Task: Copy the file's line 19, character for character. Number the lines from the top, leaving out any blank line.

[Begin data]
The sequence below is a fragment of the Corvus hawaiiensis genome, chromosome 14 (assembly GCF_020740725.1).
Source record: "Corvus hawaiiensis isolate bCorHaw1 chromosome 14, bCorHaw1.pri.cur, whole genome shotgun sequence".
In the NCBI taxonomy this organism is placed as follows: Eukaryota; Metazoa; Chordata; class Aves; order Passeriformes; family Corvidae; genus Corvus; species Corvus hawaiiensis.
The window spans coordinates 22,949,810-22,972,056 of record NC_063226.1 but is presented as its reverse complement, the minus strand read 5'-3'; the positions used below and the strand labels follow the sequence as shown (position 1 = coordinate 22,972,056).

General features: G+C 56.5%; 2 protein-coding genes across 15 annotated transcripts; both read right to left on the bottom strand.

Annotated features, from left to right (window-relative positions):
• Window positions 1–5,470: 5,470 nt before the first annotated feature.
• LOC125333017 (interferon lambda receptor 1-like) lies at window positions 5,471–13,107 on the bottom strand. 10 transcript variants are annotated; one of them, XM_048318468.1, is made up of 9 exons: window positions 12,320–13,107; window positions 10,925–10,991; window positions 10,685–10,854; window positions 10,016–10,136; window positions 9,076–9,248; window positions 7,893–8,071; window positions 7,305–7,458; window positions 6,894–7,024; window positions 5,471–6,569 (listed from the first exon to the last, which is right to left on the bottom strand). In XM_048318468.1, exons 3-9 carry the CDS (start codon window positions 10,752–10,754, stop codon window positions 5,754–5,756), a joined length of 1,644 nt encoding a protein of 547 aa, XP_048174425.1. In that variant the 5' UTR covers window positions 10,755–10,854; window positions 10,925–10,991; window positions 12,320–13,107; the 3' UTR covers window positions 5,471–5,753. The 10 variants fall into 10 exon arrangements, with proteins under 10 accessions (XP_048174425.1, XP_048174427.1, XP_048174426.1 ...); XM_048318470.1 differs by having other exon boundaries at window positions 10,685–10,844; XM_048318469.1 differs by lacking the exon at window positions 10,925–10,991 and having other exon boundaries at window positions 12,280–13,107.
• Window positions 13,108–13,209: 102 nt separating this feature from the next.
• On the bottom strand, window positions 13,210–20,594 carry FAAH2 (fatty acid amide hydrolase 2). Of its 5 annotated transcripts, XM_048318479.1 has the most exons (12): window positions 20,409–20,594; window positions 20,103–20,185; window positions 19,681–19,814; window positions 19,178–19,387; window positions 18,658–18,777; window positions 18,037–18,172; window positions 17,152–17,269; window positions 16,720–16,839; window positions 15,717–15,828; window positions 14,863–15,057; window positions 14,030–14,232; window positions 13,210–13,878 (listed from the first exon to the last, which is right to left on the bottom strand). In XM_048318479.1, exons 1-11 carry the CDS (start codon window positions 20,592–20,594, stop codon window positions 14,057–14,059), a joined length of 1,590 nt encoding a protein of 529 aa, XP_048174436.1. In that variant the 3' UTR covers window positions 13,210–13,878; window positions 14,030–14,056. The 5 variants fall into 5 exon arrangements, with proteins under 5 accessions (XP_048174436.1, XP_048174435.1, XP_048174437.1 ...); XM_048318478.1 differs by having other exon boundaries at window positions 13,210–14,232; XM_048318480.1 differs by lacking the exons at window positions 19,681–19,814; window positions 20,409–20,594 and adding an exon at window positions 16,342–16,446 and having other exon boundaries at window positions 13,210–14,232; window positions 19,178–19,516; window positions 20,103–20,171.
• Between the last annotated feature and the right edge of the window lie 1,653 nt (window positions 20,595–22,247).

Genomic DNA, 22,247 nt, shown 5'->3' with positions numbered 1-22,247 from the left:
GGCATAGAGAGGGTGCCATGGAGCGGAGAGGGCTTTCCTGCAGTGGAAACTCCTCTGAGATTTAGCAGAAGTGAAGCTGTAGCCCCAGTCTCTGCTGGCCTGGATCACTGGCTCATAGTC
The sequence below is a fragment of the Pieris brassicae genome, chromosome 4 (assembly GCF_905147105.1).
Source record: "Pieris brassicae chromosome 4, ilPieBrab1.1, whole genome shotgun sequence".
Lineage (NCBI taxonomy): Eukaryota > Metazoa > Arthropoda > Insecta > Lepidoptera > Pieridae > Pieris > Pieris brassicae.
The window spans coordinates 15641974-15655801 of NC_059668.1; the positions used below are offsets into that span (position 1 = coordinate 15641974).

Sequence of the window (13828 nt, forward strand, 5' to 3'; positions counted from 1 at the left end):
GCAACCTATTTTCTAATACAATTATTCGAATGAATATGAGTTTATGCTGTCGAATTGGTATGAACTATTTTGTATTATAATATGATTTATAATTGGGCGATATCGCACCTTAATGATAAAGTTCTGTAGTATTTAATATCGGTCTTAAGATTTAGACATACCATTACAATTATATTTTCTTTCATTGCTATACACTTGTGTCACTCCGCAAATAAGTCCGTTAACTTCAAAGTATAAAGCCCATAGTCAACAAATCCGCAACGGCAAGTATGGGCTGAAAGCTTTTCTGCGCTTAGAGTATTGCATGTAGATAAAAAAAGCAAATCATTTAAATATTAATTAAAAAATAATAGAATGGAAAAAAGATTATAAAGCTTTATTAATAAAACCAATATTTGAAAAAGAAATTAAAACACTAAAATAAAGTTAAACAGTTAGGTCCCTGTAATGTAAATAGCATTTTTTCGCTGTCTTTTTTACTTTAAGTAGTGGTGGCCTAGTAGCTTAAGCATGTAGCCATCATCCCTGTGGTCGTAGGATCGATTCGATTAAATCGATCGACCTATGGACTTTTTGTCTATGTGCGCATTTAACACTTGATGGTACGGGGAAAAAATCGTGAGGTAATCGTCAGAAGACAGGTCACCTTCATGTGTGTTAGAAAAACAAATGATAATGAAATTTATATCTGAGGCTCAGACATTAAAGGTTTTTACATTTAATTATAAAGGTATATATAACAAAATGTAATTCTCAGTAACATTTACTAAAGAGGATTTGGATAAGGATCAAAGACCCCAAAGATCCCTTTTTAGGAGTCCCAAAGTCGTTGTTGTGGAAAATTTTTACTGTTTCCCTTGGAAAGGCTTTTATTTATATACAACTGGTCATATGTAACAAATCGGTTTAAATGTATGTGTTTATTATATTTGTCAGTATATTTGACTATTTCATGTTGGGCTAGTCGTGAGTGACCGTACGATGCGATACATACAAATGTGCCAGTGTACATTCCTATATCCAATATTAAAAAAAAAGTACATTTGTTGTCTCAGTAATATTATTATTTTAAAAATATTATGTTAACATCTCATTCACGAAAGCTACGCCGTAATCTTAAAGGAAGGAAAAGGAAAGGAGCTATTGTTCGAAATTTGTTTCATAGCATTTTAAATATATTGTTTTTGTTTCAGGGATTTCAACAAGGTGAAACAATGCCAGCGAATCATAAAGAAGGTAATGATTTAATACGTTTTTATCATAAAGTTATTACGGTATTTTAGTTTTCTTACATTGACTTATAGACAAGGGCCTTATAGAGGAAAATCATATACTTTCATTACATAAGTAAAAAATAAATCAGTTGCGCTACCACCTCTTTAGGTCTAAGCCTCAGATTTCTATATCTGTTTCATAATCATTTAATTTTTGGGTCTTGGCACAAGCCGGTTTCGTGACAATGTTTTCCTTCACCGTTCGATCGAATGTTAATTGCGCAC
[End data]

GCAACCTATTTTCTAATACAATTATTCGAATGAATATGAGTTTATGCTGTCGAATTGGTATGAACTATTTTGTATTATAATATGATTTATAATTGGGCGATATCGCACCTTAATGATAAAGTTCTGTAGTATTTAATATCGGTCTTAAGATTTAGACATACCATTACAATTATATTTTCTTTCATTGCTATACACTTGTGTCACTCCGCAAATAAGTCCGTTAACTTCAAAGTATAAAGCCCATAGTCAACAAATCCGCAACGGCAAGTATGGGCTGAAAGCTTTTCTGCGCTTAGAGTATTGCATGTAGATAAAAAAAGCAAATCATTTAAATATTAATTAAAAAATAATAGAATGGAAAAAAGATTATAAAGCTTTATTAATAAAACCAATATTTGAAAAAGAAATTAAAACACTAAAATAAAGTTAAACAGTTAGGTCCCTGTAATGTAAATAGCATTTTTTCGCTGTCTTTTTTACTTTAAGTAGTGGTGGCCTAGTAGCTTAAGCATGTAGCCATCATCCCTGTGGTCGTAGGATCGATTCGATTAAATCGATCGACCTATGGACTTTTTGTCTATGTGCGCATTTAACACTTGATGGTACGGGGAAAAAATCGTGAGGTAATCGTCAGAAGACAGGTCACCTTCATGTGTGTTAGAAAAACAAATGATAATGAAATTTATATCTGAGGCTCAGACATTAAAGGTTTTTACATTTAATTATAAAGGTATATATAACAAAATGTAATTCTCAGTAACATTTACTAAAGAGGATTTGGATAAGGATCAAAGACCCCAAAGATCCCTTTTTAGGAGTCCCAAAGTCGTTGTTGTGGAAAATTTTTACTGTTTCCCTTGGAAAGGCTTTTATTTATATACAACTGGTCATATGTAACAAATCGGTTTAAATGTATGTGTTTATTATATTTGTCAGTATATTTGACTATTTCATGTTGGGCTAGTCGTGAGTGACCGTACGATGCGATACATACAAATGTGCCAGTGTACATTCCTATATCCAATATTAAAAAAAAAGTACATTTGTTGTCTCAGTAATATTATTATTTTAAAAATATTATGTTAACATCTCATTCACGAAAGCTACGCCGTAATCTTAAAGGAAGGAAAAGGAAAGGAGCTATTGTTCGAAATTTGTTTCATAGCATTTTAAATATATTGTTTTTGTTTCAGGGATTTCAACAAGGTGAAACAATGCCAGCGAATCATAAAGAAGGTAATGATTTAATACGTTTTTATCATAAAGTTATTACGGTATTTTAGTTTTCTTACATTGACTTATAGACAAGGGCCTTATAGAGGAAAATCATATACTTTCATTACATAAGTAAAAAATAAATCAGTTGCGCTACCACCTCTTTAGGTCTAAGCCTCAGATTTCTATATCTGTTTCATAATCATTTAATTTTTGGGTCTTGGCACAAGCCGGTTTCGTGACAATGTTTTCCTTCACCGTTCGATCGAATGTTAATTGCGCAC